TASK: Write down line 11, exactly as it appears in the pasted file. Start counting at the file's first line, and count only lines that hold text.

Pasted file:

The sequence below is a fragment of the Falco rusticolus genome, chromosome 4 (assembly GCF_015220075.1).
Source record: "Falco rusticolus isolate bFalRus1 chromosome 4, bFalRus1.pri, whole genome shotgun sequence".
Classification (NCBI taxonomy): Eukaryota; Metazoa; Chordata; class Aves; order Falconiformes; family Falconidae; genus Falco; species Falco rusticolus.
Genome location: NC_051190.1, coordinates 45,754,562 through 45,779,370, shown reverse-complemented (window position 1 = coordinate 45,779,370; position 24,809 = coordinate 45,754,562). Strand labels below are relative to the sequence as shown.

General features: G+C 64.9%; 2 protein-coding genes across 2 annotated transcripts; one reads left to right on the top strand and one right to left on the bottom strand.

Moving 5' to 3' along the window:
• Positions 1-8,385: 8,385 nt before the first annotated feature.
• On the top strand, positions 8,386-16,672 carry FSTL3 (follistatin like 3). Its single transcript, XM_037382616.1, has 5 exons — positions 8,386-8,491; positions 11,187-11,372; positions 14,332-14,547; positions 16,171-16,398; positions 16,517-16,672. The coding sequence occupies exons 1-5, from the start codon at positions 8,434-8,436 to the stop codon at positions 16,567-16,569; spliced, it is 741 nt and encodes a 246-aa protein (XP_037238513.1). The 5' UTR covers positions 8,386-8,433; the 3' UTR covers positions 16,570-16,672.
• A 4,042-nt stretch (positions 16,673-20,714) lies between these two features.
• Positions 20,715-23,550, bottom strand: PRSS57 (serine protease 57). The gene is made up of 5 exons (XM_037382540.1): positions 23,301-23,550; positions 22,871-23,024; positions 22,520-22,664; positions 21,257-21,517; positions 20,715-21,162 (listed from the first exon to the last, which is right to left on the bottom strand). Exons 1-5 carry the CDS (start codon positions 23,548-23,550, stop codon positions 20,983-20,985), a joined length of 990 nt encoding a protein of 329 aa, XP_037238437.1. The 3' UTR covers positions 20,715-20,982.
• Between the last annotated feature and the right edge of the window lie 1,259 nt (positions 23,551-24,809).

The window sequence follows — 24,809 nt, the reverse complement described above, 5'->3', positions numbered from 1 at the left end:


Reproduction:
• Between the last annotated feature and the right edge of the window lie 1,259 nt (positions 23,551-24,809).